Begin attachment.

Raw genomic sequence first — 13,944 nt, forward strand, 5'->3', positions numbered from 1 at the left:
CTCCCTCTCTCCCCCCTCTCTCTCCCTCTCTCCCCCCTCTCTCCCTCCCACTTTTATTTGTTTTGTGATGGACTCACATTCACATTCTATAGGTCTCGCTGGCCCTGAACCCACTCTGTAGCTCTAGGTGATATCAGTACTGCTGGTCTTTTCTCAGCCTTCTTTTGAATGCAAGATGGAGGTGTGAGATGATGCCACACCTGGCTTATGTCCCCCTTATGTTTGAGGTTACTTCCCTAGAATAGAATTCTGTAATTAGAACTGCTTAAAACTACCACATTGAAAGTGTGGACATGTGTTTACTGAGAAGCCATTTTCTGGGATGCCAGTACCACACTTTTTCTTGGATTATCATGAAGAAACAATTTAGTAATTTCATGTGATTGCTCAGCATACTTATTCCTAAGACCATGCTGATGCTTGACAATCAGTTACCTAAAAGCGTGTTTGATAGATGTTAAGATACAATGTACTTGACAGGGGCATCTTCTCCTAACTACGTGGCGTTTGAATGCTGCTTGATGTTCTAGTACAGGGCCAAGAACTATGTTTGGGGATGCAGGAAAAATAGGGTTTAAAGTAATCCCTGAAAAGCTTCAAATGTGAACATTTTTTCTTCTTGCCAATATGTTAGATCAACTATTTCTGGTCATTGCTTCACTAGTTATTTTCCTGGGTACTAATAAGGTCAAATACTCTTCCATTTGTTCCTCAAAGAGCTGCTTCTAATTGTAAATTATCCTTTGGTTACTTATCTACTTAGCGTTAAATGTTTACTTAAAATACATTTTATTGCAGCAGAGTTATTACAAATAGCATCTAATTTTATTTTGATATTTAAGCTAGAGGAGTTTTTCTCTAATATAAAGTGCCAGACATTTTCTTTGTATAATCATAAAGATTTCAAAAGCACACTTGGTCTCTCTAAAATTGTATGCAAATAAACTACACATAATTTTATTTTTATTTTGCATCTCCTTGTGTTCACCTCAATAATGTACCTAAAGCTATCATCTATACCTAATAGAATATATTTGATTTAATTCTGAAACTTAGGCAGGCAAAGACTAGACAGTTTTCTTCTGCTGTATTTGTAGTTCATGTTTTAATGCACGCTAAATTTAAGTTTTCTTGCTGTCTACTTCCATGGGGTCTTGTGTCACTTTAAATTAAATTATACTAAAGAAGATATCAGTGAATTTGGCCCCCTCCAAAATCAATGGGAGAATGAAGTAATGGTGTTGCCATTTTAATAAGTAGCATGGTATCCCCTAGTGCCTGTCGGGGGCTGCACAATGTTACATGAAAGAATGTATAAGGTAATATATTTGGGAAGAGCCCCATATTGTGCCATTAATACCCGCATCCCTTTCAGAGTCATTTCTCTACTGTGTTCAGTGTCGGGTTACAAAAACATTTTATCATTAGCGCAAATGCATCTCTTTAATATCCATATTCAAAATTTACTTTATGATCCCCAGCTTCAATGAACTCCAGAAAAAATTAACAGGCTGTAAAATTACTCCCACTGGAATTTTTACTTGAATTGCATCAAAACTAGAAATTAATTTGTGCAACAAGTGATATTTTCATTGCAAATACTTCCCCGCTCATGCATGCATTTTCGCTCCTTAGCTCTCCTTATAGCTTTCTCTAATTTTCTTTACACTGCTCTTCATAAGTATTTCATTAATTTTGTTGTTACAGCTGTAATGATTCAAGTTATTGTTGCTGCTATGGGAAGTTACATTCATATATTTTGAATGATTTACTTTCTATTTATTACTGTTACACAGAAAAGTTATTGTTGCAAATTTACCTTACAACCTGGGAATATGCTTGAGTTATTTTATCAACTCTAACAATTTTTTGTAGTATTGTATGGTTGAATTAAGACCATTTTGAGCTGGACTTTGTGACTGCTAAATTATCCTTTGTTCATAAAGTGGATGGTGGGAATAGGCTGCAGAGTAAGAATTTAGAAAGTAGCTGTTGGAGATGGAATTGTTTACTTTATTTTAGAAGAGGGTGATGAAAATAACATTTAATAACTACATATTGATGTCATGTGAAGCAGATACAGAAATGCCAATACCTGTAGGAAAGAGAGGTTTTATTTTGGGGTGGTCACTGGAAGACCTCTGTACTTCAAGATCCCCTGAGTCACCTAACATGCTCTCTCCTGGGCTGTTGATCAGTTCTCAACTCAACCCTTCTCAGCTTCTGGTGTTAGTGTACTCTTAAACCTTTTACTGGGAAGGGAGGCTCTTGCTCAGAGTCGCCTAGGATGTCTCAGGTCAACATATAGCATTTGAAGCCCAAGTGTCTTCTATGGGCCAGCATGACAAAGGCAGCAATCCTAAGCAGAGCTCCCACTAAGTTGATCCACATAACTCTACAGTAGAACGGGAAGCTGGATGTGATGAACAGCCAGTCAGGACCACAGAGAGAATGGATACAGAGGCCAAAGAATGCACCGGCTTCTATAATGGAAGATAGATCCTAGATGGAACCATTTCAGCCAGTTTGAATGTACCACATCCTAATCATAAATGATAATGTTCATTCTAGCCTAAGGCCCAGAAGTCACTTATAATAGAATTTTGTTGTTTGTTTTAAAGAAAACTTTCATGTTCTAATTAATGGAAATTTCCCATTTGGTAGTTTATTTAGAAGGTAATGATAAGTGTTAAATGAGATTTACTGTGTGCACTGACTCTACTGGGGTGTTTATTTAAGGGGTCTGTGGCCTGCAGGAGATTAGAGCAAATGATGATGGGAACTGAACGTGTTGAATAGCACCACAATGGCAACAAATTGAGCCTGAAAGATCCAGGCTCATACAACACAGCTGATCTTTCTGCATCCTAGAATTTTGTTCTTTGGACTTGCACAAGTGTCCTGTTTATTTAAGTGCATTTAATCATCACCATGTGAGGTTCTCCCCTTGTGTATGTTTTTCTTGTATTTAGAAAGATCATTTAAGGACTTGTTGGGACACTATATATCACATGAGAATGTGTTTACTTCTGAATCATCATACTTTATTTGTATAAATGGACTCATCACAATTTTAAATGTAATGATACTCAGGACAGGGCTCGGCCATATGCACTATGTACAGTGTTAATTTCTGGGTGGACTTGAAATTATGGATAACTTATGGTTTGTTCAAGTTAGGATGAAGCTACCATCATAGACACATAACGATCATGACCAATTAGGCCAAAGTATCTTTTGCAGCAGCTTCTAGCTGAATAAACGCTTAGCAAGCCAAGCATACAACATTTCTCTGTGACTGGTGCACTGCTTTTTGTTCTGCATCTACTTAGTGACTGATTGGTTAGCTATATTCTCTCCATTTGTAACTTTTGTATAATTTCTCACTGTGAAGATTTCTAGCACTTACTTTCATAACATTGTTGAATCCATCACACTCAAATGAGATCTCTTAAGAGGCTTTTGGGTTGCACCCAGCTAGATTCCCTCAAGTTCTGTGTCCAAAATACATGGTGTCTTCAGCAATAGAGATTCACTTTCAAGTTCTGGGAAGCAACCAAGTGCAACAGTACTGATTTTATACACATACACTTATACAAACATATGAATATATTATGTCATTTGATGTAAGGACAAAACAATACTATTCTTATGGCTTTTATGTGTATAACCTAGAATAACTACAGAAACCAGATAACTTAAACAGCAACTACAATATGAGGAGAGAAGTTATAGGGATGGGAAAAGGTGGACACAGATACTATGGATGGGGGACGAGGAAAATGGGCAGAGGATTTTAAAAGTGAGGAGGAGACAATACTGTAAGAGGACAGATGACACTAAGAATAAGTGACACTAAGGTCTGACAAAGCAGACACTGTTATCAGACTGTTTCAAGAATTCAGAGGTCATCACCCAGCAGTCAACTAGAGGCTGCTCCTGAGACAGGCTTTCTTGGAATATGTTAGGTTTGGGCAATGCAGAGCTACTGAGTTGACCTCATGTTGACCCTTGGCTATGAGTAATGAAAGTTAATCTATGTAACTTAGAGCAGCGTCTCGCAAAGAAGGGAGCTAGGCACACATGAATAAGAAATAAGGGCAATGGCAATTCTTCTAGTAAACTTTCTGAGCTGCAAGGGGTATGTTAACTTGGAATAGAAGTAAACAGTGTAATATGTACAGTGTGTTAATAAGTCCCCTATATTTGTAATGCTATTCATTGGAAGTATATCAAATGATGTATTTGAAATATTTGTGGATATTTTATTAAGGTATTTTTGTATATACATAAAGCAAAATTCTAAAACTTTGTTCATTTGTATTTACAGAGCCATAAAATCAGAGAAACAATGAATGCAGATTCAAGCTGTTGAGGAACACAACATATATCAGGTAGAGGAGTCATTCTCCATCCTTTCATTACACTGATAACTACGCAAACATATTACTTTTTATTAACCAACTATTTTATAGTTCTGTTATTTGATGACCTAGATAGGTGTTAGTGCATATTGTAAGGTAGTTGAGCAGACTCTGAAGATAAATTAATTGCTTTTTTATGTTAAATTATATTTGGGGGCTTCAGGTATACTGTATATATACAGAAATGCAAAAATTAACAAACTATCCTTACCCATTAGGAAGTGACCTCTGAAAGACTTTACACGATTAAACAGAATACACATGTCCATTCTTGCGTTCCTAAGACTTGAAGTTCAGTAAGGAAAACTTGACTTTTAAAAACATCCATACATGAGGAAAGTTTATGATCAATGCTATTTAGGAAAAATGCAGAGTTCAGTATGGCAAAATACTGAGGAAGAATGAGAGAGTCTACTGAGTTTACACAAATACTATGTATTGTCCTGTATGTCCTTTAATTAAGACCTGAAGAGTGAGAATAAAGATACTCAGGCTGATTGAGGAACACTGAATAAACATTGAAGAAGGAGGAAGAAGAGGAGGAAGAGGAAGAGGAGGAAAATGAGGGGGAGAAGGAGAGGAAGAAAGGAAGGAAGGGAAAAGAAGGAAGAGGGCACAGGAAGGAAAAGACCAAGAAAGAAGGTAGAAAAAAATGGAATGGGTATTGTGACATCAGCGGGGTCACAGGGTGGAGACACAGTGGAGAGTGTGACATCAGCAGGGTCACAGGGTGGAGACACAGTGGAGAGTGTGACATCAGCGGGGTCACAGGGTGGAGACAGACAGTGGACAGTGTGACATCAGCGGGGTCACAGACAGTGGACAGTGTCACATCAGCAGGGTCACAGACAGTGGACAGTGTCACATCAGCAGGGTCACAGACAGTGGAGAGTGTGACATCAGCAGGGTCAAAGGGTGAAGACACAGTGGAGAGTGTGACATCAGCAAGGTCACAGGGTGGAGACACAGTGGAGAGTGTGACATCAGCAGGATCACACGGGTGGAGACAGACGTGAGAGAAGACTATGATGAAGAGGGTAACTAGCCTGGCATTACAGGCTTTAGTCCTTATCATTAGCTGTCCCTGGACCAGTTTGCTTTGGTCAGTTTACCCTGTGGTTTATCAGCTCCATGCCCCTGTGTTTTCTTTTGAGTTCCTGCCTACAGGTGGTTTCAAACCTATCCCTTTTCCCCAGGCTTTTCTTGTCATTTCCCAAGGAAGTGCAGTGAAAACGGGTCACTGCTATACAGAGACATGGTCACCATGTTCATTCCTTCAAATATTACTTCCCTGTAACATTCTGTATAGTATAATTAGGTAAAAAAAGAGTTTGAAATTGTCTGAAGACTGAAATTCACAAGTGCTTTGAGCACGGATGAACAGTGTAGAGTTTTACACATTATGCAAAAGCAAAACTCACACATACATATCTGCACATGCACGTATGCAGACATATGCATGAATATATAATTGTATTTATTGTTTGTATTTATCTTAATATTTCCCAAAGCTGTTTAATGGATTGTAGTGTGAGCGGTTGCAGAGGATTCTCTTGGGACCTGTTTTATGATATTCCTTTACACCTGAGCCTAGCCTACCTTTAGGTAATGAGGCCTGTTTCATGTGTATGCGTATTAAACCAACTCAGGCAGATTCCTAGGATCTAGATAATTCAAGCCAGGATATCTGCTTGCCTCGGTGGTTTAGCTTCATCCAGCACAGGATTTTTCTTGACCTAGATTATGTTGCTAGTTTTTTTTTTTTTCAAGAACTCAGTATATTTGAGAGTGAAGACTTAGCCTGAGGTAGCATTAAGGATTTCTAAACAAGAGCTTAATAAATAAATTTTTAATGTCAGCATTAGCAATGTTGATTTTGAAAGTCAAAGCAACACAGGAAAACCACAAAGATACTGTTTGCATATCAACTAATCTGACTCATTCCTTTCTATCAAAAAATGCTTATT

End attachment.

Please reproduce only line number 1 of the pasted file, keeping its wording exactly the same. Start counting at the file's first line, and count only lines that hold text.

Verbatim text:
Raw genomic sequence first — 13,944 nt, forward strand, 5'->3', positions numbered from 1 at the left: